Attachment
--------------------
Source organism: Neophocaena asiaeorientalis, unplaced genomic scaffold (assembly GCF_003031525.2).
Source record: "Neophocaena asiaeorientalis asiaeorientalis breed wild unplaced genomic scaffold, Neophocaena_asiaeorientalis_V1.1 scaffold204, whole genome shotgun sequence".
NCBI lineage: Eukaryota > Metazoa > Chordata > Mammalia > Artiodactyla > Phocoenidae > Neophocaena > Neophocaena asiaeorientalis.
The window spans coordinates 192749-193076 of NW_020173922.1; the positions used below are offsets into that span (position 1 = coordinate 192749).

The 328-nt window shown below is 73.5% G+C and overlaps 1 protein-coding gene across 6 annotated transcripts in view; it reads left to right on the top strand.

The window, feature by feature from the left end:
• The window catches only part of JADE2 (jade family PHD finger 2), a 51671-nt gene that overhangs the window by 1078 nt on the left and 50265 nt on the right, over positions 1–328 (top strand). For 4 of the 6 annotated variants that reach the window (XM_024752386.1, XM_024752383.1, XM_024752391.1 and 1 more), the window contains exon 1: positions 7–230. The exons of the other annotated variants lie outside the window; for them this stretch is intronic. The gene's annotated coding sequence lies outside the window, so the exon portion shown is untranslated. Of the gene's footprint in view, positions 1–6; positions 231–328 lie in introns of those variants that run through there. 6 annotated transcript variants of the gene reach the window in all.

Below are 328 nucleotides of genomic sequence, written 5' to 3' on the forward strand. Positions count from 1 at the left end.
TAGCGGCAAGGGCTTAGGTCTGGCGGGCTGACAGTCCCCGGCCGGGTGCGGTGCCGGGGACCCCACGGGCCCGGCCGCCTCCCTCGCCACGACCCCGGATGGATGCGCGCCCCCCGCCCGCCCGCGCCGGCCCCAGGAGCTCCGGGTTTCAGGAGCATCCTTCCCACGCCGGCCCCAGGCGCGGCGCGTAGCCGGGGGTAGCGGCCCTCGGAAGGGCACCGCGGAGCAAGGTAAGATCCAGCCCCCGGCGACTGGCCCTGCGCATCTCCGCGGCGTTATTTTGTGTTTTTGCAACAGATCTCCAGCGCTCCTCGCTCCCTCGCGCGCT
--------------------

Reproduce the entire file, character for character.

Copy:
Source organism: Neophocaena asiaeorientalis, unplaced genomic scaffold (assembly GCF_003031525.2).
Source record: "Neophocaena asiaeorientalis asiaeorientalis breed wild unplaced genomic scaffold, Neophocaena_asiaeorientalis_V1.1 scaffold204, whole genome shotgun sequence".
NCBI lineage: Eukaryota > Metazoa > Chordata > Mammalia > Artiodactyla > Phocoenidae > Neophocaena > Neophocaena asiaeorientalis.
The window spans coordinates 192749-193076 of NW_020173922.1; the positions used below are offsets into that span (position 1 = coordinate 192749).

The 328-nt window shown below is 73.5% G+C and overlaps 1 protein-coding gene across 6 annotated transcripts in view; it reads left to right on the top strand.

The window, feature by feature from the left end:
• The window catches only part of JADE2 (jade family PHD finger 2), a 51671-nt gene that overhangs the window by 1078 nt on the left and 50265 nt on the right, over positions 1–328 (top strand). For 4 of the 6 annotated variants that reach the window (XM_024752386.1, XM_024752383.1, XM_024752391.1 and 1 more), the window contains exon 1: positions 7–230. The exons of the other annotated variants lie outside the window; for them this stretch is intronic. The gene's annotated coding sequence lies outside the window, so the exon portion shown is untranslated. Of the gene's footprint in view, positions 1–6; positions 231–328 lie in introns of those variants that run through there. 6 annotated transcript variants of the gene reach the window in all.

Below are 328 nucleotides of genomic sequence, written 5' to 3' on the forward strand. Positions count from 1 at the left end.
TAGCGGCAAGGGCTTAGGTCTGGCGGGCTGACAGTCCCCGGCCGGGTGCGGTGCCGGGGACCCCACGGGCCCGGCCGCCTCCCTCGCCACGACCCCGGATGGATGCGCGCCCCCCGCCCGCCCGCGCCGGCCCCAGGAGCTCCGGGTTTCAGGAGCATCCTTCCCACGCCGGCCCCAGGCGCGGCGCGTAGCCGGGGGTAGCGGCCCTCGGAAGGGCACCGCGGAGCAAGGTAAGATCCAGCCCCCGGCGACTGGCCCTGCGCATCTCCGCGGCGTTATTTTGTGTTTTTGCAACAGATCTCCAGCGCTCCTCGCTCCCTCGCGCGCT